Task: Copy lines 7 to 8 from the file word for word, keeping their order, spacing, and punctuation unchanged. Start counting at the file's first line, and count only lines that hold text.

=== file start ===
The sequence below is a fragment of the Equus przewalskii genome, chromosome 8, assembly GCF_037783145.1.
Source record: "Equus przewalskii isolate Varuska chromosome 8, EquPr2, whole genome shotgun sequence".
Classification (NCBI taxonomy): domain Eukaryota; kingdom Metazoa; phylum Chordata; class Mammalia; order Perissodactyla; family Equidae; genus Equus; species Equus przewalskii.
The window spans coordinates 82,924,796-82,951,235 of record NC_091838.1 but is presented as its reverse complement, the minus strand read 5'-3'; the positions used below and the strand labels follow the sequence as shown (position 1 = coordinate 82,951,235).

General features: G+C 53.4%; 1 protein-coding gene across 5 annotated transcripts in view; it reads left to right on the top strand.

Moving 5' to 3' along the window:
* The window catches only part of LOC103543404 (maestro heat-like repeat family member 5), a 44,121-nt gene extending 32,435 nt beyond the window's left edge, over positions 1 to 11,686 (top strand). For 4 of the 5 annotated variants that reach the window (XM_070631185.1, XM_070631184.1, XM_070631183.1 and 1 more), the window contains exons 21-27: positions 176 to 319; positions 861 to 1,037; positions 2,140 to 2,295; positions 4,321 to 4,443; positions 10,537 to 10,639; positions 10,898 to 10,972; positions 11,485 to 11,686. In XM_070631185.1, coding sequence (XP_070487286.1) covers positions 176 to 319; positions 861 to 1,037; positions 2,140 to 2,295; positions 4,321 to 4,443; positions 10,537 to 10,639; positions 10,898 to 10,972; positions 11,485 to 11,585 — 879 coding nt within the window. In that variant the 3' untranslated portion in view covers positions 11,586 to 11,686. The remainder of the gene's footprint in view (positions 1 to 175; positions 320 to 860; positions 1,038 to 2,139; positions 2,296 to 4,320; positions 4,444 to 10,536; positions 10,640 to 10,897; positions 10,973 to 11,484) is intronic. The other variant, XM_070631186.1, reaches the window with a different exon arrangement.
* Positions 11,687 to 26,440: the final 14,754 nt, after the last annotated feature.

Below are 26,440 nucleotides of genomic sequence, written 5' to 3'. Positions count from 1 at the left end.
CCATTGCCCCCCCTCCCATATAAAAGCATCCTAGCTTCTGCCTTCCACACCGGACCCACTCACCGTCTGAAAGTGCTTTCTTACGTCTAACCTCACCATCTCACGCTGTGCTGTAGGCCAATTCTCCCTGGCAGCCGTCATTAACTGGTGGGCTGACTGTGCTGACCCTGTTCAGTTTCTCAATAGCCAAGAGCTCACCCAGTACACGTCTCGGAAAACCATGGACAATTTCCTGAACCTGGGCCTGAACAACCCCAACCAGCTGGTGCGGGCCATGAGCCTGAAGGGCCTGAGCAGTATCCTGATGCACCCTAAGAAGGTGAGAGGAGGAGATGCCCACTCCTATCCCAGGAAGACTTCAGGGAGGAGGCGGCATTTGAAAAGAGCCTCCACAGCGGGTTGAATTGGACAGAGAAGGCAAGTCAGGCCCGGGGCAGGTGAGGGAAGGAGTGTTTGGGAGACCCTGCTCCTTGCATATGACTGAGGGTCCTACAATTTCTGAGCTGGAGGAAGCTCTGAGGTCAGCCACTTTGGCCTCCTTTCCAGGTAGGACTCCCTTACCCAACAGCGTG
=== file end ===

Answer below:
* The window catches only part of LOC103543404 (maestro heat-like repeat family member 5), a 44,121-nt gene extending 32,435 nt beyond the window's left edge, over positions 1 to 11,686 (top strand). For 4 of the 5 annotated variants that reach the window (XM_070631185.1, XM_070631184.1, XM_070631183.1 and 1 more), the window contains exons 21-27: positions 176 to 319; positions 861 to 1,037; positions 2,140 to 2,295; positions 4,321 to 4,443; positions 10,537 to 10,639; positions 10,898 to 10,972; positions 11,485 to 11,686. In XM_070631185.1, coding sequence (XP_070487286.1) covers positions 176 to 319; positions 861 to 1,037; positions 2,140 to 2,295; positions 4,321 to 4,443; positions 10,537 to 10,639; positions 10,898 to 10,972; positions 11,485 to 11,585 — 879 coding nt within the window. In that variant the 3' untranslated portion in view covers positions 11,586 to 11,686. The remainder of the gene's footprint in view (positions 1 to 175; positions 320 to 860; positions 1,038 to 2,139; positions 2,296 to 4,320; positions 4,444 to 10,536; positions 10,640 to 10,897; positions 10,973 to 11,484) is intronic. The other variant, XM_070631186.1, reaches the window with a different exon arrangement.
* Positions 11,687 to 26,440: the final 14,754 nt, after the last annotated feature.